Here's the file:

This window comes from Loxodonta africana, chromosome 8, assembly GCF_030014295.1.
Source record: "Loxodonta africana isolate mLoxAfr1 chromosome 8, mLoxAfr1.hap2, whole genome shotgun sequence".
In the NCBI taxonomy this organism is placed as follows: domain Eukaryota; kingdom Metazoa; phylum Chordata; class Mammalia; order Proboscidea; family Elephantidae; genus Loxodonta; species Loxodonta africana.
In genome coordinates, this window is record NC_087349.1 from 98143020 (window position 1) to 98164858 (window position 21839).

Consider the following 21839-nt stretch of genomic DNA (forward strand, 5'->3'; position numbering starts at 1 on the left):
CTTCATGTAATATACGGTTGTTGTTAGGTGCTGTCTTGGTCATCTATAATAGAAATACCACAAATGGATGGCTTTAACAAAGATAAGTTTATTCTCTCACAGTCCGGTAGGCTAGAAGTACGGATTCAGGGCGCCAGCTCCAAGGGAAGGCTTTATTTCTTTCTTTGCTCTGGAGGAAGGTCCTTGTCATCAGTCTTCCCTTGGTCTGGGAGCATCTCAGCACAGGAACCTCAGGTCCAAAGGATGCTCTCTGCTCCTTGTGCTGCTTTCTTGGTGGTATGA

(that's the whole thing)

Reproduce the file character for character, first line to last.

This window comes from Loxodonta africana, chromosome 8, assembly GCF_030014295.1.
Source record: "Loxodonta africana isolate mLoxAfr1 chromosome 8, mLoxAfr1.hap2, whole genome shotgun sequence".
In the NCBI taxonomy this organism is placed as follows: domain Eukaryota; kingdom Metazoa; phylum Chordata; class Mammalia; order Proboscidea; family Elephantidae; genus Loxodonta; species Loxodonta africana.
In genome coordinates, this window is record NC_087349.1 from 98143020 (window position 1) to 98164858 (window position 21839).

Consider the following 21839-nt stretch of genomic DNA (forward strand, 5'->3'; position numbering starts at 1 on the left):
CTTCATGTAATATACGGTTGTTGTTAGGTGCTGTCTTGGTCATCTATAATAGAAATACCACAAATGGATGGCTTTAACAAAGATAAGTTTATTCTCTCACAGTCCGGTAGGCTAGAAGTACGGATTCAGGGCGCCAGCTCCAAGGGAAGGCTTTATTTCTTTCTTTGCTCTGGAGGAAGGTCCTTGTCATCAGTCTTCCCTTGGTCTGGGAGCATCTCAGCACAGGAACCTCAGGTCCAAAGGATGCTCTCTGCTCCTTGTGCTGCTTTCTTGGTGGTATGA